Ideas change humanity.

Ideas change

What ultimately changes the world? It’s people, coming together. When minds shift and communities convene, there’s no limit to what they can achieve together. From climate moves made en masse to massive capital raised — explore a few of the ways TED’s convening power led to action in 2023.

Spotlight #1

A countdown for climate

When the Paris Agreement was signed in 2015, the world was headed toward 4-5°C of global warming. While so much progress is still needed, it’s also important to note that expected warming has been cut in half. At the TED Countdown Summit, 55 speakers shared sharp, incisive ideas around addressing the climate crisis, offering new dimensions for action while celebrating key wins — a clutch message for this audience of 830 business executives, scientists, policymakers and next generation leaders, all poised to bring solutions home. With speakers like Simon Stiell, head of the UN’s climate response, positing that we're on the cusp of exponential change, the event was designed to accelerate a tipping point.

The TED Countdown Library now includes 238 talks on climate issues, viewed over 273 million times, equipping our global audience with actionable information.

Hosts Orlando P. Bailey, Lindsay Levin and David Biello open the TED Countdown Summit in July.
Second caption
During a site visit with The Greening of Detroit, attendees helped plant trees.
A panel speaks on protecting and restoring nature at scale, during a breakthrough session.
Anika Goss, the CEO of Detroit Future City, on building a better climate future in her city.
Tennessee State Representative Justin J. Pearson and Member of UK Parliament David Lammy discuss the concept of “brave leadership.”
Hosts Orlando P. Bailey, Lindsay Levin and David Biello open the TED Countdown Summit in July.
Spotlight #2

More nuanced stories on war, democracy and more

The news and social media often paint a picture of humanity, stuck in a doom loop. Over the course of 2023, TED looked at these narratives with open, unwavering eyes — and brought a more solutions-oriented mindset to them. This was the case on climate and AI, but on other issues too. In October, two days after Hamas’ attack on Israel, curator Helen Walters held an in-depth conversation with political scientist Ian Bremmer, focusing on how to find — and parse — reliable information. And in November, TED Democracy brought together a diverse group of thinkers, from academics to elected officials, to discuss global democracy. With South African politician Lindiwe Mazibuko making the case that good democracies learn from past mistakes and strategist Sarah Longwell exploring how countries build coalitions that transcend political parties, the event challenged us to be more expansive in our thinking.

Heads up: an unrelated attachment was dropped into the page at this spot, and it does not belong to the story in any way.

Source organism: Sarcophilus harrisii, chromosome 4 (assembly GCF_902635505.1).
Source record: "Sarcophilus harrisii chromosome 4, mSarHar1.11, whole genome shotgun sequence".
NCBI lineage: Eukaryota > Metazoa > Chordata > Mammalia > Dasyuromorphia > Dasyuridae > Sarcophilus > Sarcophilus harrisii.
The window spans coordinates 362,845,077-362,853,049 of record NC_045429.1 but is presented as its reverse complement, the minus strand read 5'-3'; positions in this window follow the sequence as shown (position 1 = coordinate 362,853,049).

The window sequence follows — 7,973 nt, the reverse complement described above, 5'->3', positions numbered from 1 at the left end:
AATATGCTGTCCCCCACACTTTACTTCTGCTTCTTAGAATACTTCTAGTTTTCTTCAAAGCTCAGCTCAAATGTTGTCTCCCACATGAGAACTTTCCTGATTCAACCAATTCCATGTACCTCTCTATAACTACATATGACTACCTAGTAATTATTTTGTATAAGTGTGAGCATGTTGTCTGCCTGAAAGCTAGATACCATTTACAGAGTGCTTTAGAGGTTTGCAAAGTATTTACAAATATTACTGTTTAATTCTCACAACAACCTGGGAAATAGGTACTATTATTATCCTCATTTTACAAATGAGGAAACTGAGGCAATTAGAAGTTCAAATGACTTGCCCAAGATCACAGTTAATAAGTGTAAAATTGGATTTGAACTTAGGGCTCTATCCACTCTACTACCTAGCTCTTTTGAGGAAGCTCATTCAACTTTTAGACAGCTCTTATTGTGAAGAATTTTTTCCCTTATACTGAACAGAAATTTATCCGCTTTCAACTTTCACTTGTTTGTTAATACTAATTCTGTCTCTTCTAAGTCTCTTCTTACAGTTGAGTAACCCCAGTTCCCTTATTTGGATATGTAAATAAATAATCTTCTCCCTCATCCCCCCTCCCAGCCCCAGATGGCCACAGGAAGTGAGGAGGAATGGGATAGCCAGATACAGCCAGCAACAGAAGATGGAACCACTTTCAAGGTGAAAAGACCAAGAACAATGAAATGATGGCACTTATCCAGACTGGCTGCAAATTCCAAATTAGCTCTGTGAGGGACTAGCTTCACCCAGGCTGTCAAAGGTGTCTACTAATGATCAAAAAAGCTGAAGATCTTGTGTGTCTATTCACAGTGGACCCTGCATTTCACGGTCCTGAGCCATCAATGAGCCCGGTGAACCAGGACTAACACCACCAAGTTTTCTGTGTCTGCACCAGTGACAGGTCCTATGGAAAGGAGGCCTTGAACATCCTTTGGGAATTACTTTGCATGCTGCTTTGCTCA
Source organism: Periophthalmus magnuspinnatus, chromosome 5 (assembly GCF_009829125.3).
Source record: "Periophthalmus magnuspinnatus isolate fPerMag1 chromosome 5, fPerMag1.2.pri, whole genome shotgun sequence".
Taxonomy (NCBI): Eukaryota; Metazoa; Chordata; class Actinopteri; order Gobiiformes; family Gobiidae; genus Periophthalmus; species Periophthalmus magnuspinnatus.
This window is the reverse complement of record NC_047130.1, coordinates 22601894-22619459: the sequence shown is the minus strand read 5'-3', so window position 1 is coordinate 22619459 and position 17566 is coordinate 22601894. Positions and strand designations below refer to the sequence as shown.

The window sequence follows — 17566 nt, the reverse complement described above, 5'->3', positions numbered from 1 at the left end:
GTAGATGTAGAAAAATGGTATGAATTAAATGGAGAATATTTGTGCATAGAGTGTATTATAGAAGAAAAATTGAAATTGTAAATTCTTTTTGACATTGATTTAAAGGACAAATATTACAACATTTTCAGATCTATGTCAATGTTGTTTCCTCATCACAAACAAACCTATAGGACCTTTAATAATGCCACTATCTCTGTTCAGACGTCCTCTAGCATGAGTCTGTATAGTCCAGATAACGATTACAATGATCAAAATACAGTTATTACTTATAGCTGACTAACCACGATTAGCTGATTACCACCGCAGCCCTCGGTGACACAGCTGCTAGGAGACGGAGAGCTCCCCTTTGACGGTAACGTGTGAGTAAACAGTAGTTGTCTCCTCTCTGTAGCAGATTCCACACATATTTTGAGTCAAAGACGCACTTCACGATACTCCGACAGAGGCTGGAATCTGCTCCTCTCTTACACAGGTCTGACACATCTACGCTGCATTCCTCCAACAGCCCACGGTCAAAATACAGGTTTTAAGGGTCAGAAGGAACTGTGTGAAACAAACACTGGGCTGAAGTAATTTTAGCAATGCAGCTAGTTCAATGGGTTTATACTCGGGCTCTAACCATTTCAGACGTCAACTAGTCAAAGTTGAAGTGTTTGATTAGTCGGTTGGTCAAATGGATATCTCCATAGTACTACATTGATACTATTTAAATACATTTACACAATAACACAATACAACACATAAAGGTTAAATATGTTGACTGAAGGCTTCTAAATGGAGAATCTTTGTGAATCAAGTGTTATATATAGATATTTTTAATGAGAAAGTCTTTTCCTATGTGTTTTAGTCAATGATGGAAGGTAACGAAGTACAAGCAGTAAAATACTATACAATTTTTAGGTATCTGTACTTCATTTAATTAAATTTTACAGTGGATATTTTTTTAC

140 leaders came together for TED Democracy and left ready to bring solutions back to their sphere of influence.

Pictured: Lindiwe Mazibuko sharing an inspiring insight at TED Democracy in November.
Lindiwe Mazibuko shared an inspiring insight at TED Democracy in November: that the strongest democracies learn from mistakes.

The TED audience does more than watch talks. They participate in the betterment of society.

This Year:

Nearly 5,000 people

came together for TED events, gathering in person and launching collaborations with other leaders, dreamers and go-getters.

More than 29,000

contributed as TED Members, joining us and directly supporting this work.

Fans of all kinds

shared and saved TED content more than 25 million times on social media, spreading ideas with friends, family, and colleagues.

Spotlight #3

Big, audacious

In 2023, The Audacious Project — TED’s collaborative funding initiative for big, world-shaking ideas — catalyzed more than $1 billion dollars for its new cohort of 10 projects. From transforming foster care throughout the US to accelerating locally-led land restoration across Africa, these powerful ideas received major funding, as well as the credibility, resources and catalytic momentum to work toward change for years to come. These projects offer bold new models, sweeping cross-sector collaborations and full-out systems change. “Each one offers a unique approach to shift the status quo,” says Executive Director Anna Verghese.

Betsy Doyle of The Audacious Project (right) works with Sixto Cancel (left) on his plan to transform foster care in the US.
In its first five years, The Audacious Project has catalyzed more than $4 billion for 49 projects taking on the world’s most urgent challenges.

78% of projects are making strong progress toward their goals, changing systems and lives.

"Girls' education is the silver bullet. But only if you do it right."

—Angeline Murimirwa of CAMFED, whose plan will support 5 million girls across Sub-Saharan Africa in completing their education

“100 million Americans — one in three people — have a record.”

—Sheena Meade of Clean Slate Initiative, whose drive to expand record clearance will give 16 million Americans a second chance

“We’re collaborating with the ultimate partner: nature.”

—Jennifer Doudna of the Innovative Genomics Institute, which is pioneering an entirely new approach to treating disease and fighting climate change